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Library Services for Undergraduate Research

This research guide is a portal to library services for students participating in projects sponsored by the Office of Undergraduate Research and other undergraduate research.

What is an Abstract ?

  • A summary of your research as a whole
  • Highlights major points of your research
  • Explains why your research is important
  • States your research conclusions 
  • One paragraph (usually about 250 words)
  • Must be understandable to an interdisciplinary audience
  • Does not include charts, tables, spreadsheets, figures or additional supporting information
  • Scroll down for examples

Abstract Examples


"The polymorphic inversion on 17q21, sometimes called the microtubular associated protein tau (MAPT) inversion, is an ~900 kb inversion found primarily in Europeans and Southwest Asians.We have identified 21 SNPs that act as markers of the inverted, i.e., H2, haplotype.The inversion is found at the highest frequencies in Southwest Asia and Southern Europe (frequencies of ~30%); elsewhere in Europe, frequencies vary from < 5%, in Finns, to 28%, in Orcadians. The H2 inversion haplotype also occurs at low frequencies in Africa, Central Asia, East Asia, and the Americas, though the East Asian and Amerindian alleles may be due to recent gene flow from Europe. Molecular evolution analyses indicate that the H2 haplotype originally arose in Africa or Southwest Asia. Though the H2 inversion has many fixed differences across the ~900 kb, short tandem repeat polymorphism data indicate a very recent date for the most recent common ancestor, with dates ranging from 13,600 to 108,400 years, depending on assumptions and estimation methods. This estimate range is much more recent than the 3 million year age estimated by Stefansson et al. in 2005."
-from Donnelly, et al. "The Distribution and Most Recent Common Ancestor of the 17q21 Inversion in Humans". American Journal of Human Genetics. Volume 86, Issue 2, Pages 103-296 (12 February 2010). [requires WashU affiliation to access]


Social Sciences 

"The complexities associated with interactions of various components of environment have not been examined in historical narratives of pre-colonial India. An important consideration for any agrarian society has been the availability of water for irrigation, and in arid and semi-arid regions—with unequal annual distribution of rains and low water table—often saline water is used even for the potable purposes. This article elucidates various systems of water management developed and maintained by the local/individual initiatives as well as those developed by the state at a larger scale for irrigation and potable purposes. It is argued here that the pre-colonial states in Rajasthan had to ensure continuity of habitation by offering concessions and support to protect the revenue base. It was a difficult act of balance in a society where political and social orders were integrated into a single complex web. The article argues that the same complex web endowed the state with an all-pervasive administrative apparatus. It questions the dominant assumption(s)centring on the relative apathy of the state towards agricultural production and resultant immunity enjoyed by the local magnates of socio-political power and even cultivators. The article also examines the nature of intricate interventions of the above-mentioned socio-political web to underline the prominent considerations enjoyed by the environment-related uncertainties."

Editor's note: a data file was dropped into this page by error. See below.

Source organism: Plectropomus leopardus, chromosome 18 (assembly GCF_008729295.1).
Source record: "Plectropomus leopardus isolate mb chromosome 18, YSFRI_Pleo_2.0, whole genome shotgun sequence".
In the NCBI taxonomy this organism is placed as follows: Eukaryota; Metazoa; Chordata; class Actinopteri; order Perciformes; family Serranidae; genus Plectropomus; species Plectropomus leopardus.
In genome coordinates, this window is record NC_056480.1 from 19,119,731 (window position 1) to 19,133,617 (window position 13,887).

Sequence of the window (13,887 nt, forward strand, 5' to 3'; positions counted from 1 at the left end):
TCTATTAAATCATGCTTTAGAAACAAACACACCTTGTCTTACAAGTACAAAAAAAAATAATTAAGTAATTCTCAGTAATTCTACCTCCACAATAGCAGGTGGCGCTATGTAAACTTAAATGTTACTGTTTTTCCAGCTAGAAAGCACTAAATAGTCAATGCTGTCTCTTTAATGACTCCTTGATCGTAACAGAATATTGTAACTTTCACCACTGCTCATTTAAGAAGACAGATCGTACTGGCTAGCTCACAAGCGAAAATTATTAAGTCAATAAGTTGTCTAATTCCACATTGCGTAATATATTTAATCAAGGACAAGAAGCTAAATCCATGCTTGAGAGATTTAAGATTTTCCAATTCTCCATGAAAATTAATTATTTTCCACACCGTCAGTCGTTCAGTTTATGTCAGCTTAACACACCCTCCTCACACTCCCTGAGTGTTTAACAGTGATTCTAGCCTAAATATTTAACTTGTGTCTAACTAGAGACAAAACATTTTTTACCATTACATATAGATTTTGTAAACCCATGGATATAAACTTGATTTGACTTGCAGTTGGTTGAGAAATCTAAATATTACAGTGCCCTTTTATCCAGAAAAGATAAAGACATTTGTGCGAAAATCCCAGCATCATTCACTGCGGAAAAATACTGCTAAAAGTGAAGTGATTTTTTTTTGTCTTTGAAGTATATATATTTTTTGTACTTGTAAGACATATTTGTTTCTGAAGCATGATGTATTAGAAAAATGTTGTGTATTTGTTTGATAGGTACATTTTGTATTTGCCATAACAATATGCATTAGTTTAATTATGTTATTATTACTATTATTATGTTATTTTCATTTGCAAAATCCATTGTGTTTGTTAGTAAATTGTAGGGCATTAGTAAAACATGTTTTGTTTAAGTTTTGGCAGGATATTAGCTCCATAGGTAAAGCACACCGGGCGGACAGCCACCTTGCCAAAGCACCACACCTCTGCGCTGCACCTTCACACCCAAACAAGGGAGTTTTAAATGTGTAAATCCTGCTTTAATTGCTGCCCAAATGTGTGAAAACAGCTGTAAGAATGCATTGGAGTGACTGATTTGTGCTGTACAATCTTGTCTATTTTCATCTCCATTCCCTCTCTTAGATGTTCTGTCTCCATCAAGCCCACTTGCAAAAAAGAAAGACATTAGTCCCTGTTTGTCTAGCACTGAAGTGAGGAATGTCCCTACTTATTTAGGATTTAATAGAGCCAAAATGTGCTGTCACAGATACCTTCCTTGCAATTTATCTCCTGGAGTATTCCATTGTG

-from  Maynak Kumar. "Situating the Environment". Studies in HistoryVol. 24, No. 2, 211-233 (2008). 
[requires WashU affiliation to access]


"Outdoor adventure and other recreational practices can express, evoke, and reinforce religious perceptions and orientations to natural and social worlds. Some participants in them understand nature itself to be sacred in some way and believe that facilitating human connections to nature is the most important aspect of their chosen practice. Such activities can be construed by scholars as "nature religion," and profitably analyzed by comparing characteristics commonly associated with religion to the beliefs and practices of participants engaged in these activities. Here I introduce as "Aquatic Nature Religion" three case studies that explore the religious, or religion-resembling aspects, of surfing, fly fishing, and whitewater kayaking. These studies provocatively challenge conventional understandings of religion and pose anew the boundary question: Where does religion end and phenomena that are not religious begin?"
-from Taylor, Bron Raymond. "Focus Introduction: Aquatic Nature Religion". Journal of the American Academy of Religion. Volume 75, Number 4, December 2007. [requires WashU affiliation to access]